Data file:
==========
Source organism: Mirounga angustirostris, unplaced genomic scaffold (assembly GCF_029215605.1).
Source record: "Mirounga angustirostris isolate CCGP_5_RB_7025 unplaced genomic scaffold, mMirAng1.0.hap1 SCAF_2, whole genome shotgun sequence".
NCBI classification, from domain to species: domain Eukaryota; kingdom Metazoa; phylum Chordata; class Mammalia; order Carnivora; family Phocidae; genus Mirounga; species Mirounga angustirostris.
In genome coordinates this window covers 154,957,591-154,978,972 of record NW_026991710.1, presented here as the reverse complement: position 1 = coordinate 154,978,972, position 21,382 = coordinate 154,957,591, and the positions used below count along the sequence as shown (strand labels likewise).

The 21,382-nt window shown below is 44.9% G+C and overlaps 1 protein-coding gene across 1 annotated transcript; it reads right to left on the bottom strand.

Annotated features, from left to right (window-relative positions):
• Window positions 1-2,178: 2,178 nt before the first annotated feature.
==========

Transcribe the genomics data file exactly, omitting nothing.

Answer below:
Source organism: Mirounga angustirostris, unplaced genomic scaffold (assembly GCF_029215605.1).
Source record: "Mirounga angustirostris isolate CCGP_5_RB_7025 unplaced genomic scaffold, mMirAng1.0.hap1 SCAF_2, whole genome shotgun sequence".
NCBI classification, from domain to species: domain Eukaryota; kingdom Metazoa; phylum Chordata; class Mammalia; order Carnivora; family Phocidae; genus Mirounga; species Mirounga angustirostris.
In genome coordinates this window covers 154,957,591-154,978,972 of record NW_026991710.1, presented here as the reverse complement: position 1 = coordinate 154,978,972, position 21,382 = coordinate 154,957,591, and the positions used below count along the sequence as shown (strand labels likewise).

The 21,382-nt window shown below is 44.9% G+C and overlaps 1 protein-coding gene across 1 annotated transcript; it reads right to left on the bottom strand.

Annotated features, from left to right (window-relative positions):
• Window positions 1-2,178: 2,178 nt before the first annotated feature.